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Q&A with Gene Juarez, Founder of Gene Juarez Salons

By Marguerite Cleveland

Photo By Samantha Elise Tillman

If you wanted to write a Great American Success Story, it would be Gene Juarez. He is the youngest of six children to Mexican farm laborers. In his early days, his parents followed the crops before settling down in Wapato, Washington, a small town in Eastern Washington whose main industry is agriculture. “My dad’s fondest wish was that I would have an indoor job when I grew up,” says Juarez. “I think he meant a warehouse job.” He fulfilled his father’s dream, but it was not to be in agriculture. Juarez had two things going for him: He was great with people and excelled at art and design classes in high school. He wanted a job where he could combine both skills, and hair was a perfect profession for him. A scholarship helped launch his dream. He eventually owned his own mom-and-pop salon that turned into a beauty empire in Seattle and Tacoma. When he sold his company in 2006, there were eight Gene Juarez Salons and Spas with revenues around $75 million. Juarez is still actively involved with the company as a consultant. For more than 49 years, Gene Juarez Salons & Spas have provided beauty and wellness services to the local community, a legacy his father is sure to be proud of.

Q. Gene Juarez Salons & Spas has a long history of supporting the local community. Why is this important?

A. I am very proud of being a Hispanic hairdresser, and the key to my success is a great staff who is like family and all the people I’ve worked with. I am incredibly grateful to all the support that helped me take a mom-and-pop salon and turn it into a successful business model. Giving back to the community and sharing our success is important. Currently each Gene Juarez Salon provides support to a local charity by providing volunteers, raising money and awareness for that nonprofit. Recent partnerships include The Ruby Room, Olive Crest, HOPEcrew Outreach, YouthCare, Seattle Humane, Union Gospel Mission, Night to Shine, Treehouse, Bridge of Promise, Mary’s Place, Wishing Well, St. Baldrick’s and Bloodworks Northwest. The home office also provides over 200 community contributions a year.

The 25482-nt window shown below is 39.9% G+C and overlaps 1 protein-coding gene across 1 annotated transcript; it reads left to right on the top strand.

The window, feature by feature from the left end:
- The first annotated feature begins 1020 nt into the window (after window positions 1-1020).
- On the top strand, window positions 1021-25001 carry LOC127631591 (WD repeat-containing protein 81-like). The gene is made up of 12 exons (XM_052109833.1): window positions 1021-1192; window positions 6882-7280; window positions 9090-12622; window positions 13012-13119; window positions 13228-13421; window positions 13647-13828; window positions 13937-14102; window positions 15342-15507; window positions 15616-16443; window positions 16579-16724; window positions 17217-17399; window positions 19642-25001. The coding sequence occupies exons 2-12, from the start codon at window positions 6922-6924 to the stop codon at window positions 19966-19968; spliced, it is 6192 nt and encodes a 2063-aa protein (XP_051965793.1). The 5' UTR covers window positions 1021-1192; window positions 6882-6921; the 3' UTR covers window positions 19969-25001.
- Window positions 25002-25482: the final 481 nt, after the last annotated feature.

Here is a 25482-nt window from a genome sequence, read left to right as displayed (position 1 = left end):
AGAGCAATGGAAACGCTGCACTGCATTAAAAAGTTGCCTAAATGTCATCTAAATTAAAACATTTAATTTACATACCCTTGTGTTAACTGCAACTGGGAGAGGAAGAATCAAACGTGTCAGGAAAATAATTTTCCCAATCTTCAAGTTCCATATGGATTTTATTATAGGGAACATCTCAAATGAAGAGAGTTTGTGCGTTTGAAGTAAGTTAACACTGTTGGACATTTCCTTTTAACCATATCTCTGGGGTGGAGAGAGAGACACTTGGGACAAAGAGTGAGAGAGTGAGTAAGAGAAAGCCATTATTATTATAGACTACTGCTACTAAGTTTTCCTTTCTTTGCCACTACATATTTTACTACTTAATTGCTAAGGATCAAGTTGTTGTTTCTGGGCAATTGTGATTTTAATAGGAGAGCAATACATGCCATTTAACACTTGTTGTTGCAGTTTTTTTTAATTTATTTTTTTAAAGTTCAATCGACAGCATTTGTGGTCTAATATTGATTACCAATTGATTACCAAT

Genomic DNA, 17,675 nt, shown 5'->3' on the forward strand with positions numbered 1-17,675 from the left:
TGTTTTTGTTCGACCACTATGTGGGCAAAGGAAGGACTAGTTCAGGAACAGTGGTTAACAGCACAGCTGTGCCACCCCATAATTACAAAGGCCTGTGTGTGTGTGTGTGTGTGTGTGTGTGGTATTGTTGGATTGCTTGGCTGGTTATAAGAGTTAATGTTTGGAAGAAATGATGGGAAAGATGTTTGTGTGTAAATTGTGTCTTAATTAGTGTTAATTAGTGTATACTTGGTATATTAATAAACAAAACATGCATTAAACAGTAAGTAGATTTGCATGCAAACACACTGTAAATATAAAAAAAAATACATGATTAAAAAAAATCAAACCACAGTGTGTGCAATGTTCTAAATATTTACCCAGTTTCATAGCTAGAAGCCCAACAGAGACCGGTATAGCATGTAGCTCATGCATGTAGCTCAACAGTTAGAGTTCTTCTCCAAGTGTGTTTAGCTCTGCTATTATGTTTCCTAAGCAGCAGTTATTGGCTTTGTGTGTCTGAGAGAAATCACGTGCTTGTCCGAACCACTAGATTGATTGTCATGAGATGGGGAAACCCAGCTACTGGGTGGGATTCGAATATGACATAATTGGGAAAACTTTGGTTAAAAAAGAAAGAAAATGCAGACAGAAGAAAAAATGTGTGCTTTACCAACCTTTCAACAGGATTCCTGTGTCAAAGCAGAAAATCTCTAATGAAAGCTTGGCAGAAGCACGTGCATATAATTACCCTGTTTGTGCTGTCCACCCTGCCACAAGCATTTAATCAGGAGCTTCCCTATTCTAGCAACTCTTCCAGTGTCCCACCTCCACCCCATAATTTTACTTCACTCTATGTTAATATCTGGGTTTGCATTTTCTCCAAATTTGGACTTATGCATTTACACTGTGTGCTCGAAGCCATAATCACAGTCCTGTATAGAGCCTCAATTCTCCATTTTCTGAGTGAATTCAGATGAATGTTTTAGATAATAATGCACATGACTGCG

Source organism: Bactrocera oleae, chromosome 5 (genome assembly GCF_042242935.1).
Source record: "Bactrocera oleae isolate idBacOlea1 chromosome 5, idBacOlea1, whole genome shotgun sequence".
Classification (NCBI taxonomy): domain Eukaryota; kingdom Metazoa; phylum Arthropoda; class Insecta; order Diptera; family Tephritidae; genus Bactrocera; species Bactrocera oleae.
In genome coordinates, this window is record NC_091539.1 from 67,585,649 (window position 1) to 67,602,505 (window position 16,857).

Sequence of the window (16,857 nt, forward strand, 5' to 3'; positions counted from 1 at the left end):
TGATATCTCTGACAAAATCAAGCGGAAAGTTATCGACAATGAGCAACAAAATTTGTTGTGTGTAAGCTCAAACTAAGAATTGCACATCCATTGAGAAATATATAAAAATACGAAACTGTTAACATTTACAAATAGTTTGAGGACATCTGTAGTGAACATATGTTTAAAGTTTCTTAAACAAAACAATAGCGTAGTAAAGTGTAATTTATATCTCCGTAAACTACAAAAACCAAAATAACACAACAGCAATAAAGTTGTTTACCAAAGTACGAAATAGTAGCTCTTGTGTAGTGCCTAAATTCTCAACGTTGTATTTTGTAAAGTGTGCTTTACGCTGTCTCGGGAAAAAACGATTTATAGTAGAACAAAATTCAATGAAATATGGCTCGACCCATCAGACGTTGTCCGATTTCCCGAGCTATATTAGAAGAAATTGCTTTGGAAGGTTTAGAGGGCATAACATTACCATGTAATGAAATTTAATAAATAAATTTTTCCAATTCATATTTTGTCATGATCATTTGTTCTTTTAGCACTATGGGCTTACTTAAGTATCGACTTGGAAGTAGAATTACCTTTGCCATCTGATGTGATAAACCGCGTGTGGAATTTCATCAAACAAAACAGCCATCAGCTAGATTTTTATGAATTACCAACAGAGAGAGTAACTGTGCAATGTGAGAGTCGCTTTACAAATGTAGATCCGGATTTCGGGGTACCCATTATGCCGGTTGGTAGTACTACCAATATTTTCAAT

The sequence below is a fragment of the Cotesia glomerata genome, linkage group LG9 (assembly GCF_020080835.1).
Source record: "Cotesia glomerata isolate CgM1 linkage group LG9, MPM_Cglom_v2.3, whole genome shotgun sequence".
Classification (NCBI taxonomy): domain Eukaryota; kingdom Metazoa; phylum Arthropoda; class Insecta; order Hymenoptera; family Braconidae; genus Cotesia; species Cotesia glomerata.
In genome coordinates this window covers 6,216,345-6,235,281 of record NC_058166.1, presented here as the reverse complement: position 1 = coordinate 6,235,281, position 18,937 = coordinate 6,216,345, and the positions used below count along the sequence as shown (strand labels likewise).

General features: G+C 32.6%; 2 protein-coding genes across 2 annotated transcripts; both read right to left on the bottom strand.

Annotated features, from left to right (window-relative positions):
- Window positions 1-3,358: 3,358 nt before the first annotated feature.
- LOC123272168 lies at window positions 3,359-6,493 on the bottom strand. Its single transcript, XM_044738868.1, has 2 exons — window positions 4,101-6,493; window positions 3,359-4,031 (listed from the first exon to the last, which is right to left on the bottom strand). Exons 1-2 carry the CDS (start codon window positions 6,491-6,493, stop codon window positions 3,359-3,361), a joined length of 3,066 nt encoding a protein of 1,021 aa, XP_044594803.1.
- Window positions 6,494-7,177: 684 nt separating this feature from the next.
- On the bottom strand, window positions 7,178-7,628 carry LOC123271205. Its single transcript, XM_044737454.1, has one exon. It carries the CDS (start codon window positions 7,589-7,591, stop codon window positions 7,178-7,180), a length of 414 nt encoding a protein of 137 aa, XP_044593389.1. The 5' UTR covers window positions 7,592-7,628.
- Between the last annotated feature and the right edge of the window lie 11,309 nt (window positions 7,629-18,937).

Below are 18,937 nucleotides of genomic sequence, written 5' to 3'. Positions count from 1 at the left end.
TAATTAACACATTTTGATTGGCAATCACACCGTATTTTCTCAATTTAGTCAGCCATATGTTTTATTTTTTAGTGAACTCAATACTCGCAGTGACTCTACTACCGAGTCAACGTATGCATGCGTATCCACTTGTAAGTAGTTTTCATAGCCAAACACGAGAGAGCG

Q. Can you share with our readers about your commitment to the environment?

A. Commitment to the environment has always been one of our company’s core values. Our world is one we can destroy quickly, or we can work to save our environment. Gene Juarez Salons are part of the Green Circle Salon movement. We are a Certified Sustainable Salon and work to protect the planet by collecting our beauty waste, which includes hair clippings, used foils, color tubes, excess hair color and much more. This waste is shipped to Green Circle Salons, who works with their partners to turn it into new products or clean energy. Since the start of this program we have reduced our service waste by 95 percent.

Q. Can you share how your hair salons help improve the self-esteem of your clientele?

A. I honestly believe in this time of COVID-19 that we are an essential service based on the response when we reopened. We were slammed once the salons were able to reopen, and we had lots of clients asking if we could do services at home. We help people nonverbally project who they are on the inside. A stylist actually has a license to touch. Our training is extensive and includes learning about infectious diseases.

Q. Gene Juarez Salons & Spas are the official salon and spa sponsor of the Seattle Seahawks Dancers. Are there any special challenges, especially with Seattle's notorious weather, getting the dancers game-day ready?

A. The dancers come to our salons to get game-day ready. The key is choosing a type of makeup that doesn’t run. Each woman has a different hair texture. You must respect the texture of the hair to pick the right style and product for each person. Gene Juarez Salons is proud to be the official beauty and wellness sponsor of the Seattle Seahawks Dancers. Our stylists make sure their hair, nails and skin always look great for game day.

Q. Can you share with our readers your philosophy on hairstyle?

A. I look at hair as an accessory to fashion. I studied fashion, and our partnership with Nordstrom over the years helped me keep up with the trends. Just like hems go up and down and fashion changes, so does hair. It was important to me to be able to forecast the direction of fashion and how our hairstyles will complement those styles as an accessory. I was able to achieve this by traveling to fashion centers such as New York City and attend the runway shows during Fashion Week. I also had access to trade publications and the Conde Nast forecast, which were both helpful.

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